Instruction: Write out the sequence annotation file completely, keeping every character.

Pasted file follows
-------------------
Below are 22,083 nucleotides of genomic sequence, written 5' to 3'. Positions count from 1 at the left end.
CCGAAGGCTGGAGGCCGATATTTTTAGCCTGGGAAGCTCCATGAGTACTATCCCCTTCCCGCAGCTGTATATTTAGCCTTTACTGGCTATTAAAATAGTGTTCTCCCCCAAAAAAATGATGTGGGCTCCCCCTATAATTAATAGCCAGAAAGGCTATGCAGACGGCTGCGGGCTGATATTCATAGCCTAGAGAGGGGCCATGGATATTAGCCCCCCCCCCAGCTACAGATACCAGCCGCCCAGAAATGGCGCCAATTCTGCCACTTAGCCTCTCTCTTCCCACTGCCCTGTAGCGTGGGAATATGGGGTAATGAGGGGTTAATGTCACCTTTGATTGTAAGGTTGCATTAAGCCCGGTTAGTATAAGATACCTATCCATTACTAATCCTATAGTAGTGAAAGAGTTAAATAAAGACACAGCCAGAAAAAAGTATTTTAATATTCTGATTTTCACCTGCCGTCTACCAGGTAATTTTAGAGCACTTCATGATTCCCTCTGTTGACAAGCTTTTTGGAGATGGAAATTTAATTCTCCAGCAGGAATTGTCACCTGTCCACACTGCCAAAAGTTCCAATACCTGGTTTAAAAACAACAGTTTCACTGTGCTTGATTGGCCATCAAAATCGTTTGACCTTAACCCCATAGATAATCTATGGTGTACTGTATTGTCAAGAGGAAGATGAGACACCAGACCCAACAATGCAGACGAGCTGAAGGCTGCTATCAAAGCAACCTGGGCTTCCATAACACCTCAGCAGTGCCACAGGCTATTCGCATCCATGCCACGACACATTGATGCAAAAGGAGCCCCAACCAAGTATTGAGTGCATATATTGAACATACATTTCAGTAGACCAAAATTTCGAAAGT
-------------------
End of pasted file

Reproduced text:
Below are 22,083 nucleotides of genomic sequence, written 5' to 3'. Positions count from 1 at the left end.
CCGAAGGCTGGAGGCCGATATTTTTAGCCTGGGAAGCTCCATGAGTACTATCCCCTTCCCGCAGCTGTATATTTAGCCTTTACTGGCTATTAAAATAGTGTTCTCCCCCAAAAAAATGATGTGGGCTCCCCCTATAATTAATAGCCAGAAAGGCTATGCAGACGGCTGCGGGCTGATATTCATAGCCTAGAGAGGGGCCATGGATATTAGCCCCCCCCCCAGCTACAGATACCAGCCGCCCAGAAATGGCGCCAATTCTGCCACTTAGCCTCTCTCTTCCCACTGCCCTGTAGCGTGGGAATATGGGGTAATGAGGGGTTAATGTCACCTTTGATTGTAAGGTTGCATTAAGCCCGGTTAGTATAAGATACCTATCCATTACTAATCCTATAGTAGTGAAAGAGTTAAATAAAGACACAGCCAGAAAAAAGTATTTTAATATTCTGATTTTCACCTGCCGTCTACCAGGTAATTTTAGAGCACTTCATGATTCCCTCTGTTGACAAGCTTTTTGGAGATGGAAATTTAATTCTCCAGCAGGAATTGTCACCTGTCCACACTGCCAAAAGTTCCAATACCTGGTTTAAAAACAACAGTTTCACTGTGCTTGATTGGCCATCAAAATCGTTTGACCTTAACCCCATAGATAATCTATGGTGTACTGTATTGTCAAGAGGAAGATGAGACACCAGACCCAACAATGCAGACGAGCTGAAGGCTGCTATCAAAGCAACCTGGGCTTCCATAACACCTCAGCAGTGCCACAGGCTATTCGCATCCATGCCACGACACATTGATGCAAAAGGAGCCCCAACCAAGTATTGAGTGCATATATTGAACATACATTTCAGTAGACCAAAATTTCGAAAGT